almost entirely different set for this event, there was one notable exception.
Because they are such close friends with Jim, and because they know how much he
loves “O Barquinho,” they included an amazing and graceful version to close out
the Saturday night performance.
Anat Cohen – Clarinet
Though Anat had to leave
early (4:00AM) the following morning to do a cover photo-shoot for Downbeat
magazine in New York City with both her brothers, she managed to find some time
to visit with us, and the rest of the Trio of course, at the hotel later that
night. Her older brother Yuval plays saxophone and her younger brother Avishai
plays trumpet, and both are working jazz musicians.
Anat Cohen – Tenor Sax
Set SEVEN – Sunday
afternoon 3:00 PM – The Ron Escheté Trio
The Ron Escheté Trio
Bandleader Ron Escheté was
born in Houma, Louisiana, and began playing guitar at the age of 14. Joining a
quartet and working clubs in Louisiana before he had even graduated from high
school, he went on to attend Loyola University where he studied classical guitar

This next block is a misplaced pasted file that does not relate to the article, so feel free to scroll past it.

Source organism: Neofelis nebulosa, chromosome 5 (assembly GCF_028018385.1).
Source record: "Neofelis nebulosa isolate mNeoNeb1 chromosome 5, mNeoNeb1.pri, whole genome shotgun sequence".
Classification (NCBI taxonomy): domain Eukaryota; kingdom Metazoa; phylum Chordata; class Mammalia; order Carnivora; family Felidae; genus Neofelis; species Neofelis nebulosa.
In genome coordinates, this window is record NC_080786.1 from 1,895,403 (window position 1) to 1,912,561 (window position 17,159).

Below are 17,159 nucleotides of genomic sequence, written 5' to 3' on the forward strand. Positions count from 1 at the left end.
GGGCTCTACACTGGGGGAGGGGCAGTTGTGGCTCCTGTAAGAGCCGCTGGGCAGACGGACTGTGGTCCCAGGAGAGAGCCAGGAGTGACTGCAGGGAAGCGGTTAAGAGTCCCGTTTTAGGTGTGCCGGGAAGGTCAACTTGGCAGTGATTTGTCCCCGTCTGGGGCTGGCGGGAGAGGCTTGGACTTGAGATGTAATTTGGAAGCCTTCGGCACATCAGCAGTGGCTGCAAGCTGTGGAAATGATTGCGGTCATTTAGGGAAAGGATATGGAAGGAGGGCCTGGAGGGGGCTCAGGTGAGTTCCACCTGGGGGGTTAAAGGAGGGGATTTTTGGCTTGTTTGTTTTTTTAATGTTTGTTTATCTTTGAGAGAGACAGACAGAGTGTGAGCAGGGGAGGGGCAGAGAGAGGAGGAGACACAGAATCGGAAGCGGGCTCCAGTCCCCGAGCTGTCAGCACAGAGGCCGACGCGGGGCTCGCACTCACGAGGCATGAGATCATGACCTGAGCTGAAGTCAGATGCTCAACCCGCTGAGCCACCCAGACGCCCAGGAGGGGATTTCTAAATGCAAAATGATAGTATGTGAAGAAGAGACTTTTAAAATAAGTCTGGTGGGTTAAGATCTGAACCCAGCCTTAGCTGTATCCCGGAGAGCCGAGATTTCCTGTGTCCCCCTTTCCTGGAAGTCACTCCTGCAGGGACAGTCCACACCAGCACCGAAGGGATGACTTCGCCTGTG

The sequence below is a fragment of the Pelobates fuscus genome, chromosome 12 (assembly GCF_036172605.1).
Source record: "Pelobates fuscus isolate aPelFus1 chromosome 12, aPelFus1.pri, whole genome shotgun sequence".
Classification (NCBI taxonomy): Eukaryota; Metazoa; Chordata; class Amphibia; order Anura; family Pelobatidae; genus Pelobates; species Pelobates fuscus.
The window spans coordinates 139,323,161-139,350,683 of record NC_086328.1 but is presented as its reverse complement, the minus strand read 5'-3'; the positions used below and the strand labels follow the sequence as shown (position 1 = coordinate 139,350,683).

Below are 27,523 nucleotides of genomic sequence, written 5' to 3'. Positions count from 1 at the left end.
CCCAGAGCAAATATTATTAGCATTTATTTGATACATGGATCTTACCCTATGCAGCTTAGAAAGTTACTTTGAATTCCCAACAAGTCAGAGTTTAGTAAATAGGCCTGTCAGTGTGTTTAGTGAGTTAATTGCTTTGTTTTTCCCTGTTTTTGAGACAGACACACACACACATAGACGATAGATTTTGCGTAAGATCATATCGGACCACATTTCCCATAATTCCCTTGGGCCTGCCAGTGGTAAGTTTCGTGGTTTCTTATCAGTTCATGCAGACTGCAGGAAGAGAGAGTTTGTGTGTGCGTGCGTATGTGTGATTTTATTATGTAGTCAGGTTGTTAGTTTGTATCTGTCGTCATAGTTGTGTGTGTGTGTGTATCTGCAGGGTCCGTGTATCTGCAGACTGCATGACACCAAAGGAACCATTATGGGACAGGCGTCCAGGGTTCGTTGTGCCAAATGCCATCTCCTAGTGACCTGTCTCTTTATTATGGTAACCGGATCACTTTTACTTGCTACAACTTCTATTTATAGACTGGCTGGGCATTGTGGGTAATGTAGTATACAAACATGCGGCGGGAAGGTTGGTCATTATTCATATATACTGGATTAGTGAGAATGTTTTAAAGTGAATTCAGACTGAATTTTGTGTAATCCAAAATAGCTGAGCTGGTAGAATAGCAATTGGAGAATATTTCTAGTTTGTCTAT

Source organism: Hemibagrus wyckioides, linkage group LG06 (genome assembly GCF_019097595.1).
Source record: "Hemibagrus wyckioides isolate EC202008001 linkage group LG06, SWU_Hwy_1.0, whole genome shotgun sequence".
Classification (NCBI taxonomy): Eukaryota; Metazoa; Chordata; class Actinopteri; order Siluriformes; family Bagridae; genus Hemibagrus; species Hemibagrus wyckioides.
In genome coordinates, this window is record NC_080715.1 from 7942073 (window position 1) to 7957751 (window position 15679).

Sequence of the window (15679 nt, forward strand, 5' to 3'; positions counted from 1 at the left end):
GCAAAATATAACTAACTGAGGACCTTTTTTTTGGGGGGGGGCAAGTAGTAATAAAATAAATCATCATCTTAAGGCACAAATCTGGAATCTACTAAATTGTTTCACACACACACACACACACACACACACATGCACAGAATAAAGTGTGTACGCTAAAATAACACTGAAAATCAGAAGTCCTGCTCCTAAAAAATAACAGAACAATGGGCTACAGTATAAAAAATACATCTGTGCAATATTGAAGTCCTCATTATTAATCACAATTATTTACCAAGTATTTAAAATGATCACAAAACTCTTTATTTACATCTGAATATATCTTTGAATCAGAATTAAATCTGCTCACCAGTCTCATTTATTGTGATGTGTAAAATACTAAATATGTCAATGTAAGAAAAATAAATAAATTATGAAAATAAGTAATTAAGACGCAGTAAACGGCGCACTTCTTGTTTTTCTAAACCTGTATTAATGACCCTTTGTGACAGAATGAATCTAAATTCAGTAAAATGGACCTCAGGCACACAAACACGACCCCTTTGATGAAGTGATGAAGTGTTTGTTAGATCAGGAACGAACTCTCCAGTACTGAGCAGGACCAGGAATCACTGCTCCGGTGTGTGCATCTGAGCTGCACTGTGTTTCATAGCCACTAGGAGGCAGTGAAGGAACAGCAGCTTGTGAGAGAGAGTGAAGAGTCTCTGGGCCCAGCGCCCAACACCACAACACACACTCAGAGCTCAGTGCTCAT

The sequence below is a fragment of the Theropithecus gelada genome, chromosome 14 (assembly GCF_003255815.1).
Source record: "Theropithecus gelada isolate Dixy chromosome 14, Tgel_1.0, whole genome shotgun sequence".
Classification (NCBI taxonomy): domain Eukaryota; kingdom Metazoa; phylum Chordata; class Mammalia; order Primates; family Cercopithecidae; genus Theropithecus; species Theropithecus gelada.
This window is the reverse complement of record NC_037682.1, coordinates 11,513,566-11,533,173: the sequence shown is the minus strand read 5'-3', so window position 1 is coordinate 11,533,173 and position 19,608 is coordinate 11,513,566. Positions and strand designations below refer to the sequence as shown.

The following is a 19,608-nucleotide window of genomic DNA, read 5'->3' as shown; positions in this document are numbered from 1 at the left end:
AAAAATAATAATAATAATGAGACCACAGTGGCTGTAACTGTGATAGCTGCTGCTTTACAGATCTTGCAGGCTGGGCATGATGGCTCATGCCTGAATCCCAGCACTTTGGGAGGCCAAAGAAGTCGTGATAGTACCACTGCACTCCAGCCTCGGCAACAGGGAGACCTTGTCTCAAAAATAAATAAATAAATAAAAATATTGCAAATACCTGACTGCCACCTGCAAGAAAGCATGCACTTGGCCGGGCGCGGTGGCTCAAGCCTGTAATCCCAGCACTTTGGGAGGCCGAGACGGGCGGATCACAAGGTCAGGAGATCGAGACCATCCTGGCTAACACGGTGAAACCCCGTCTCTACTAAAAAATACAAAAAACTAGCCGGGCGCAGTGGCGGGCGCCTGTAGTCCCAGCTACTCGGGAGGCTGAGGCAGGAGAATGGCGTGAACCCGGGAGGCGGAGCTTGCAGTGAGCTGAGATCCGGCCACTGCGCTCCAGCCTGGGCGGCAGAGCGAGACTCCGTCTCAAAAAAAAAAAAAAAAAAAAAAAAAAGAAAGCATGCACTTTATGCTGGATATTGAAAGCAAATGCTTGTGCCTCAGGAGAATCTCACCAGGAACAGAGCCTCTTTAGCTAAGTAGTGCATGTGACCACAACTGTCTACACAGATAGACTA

with Paul Guma. Before he had completed college, Ron was touring with Buddy
Greco, where he quickly established his reputation as a premier accompanist.
Ron Escheté – playing a seven-string guitar
Considered a master of the
seven-string guitar (that’s right, I said seven!), it was a San Diego gig in
1988 that Ron points to as a critical turning point in his career. There he
began to shed his reputation as the quintessential sideman and made the move to
center stage and began to explore original material. Over the decades, he has
worked with many of the greatest artists in jazz including Ella Fitzgerald,
Sarah Vaughn, Dizzy Gillespie, Milt Jackson, Ray Brown, and many more.
Todd Johnson – on a six string bass
Todd Johnson is recognized
as a pioneer of the six-string electric bass. Yes, I said six strings—do you
sense a pattern here? With his custom six-string bass, Todd has developed an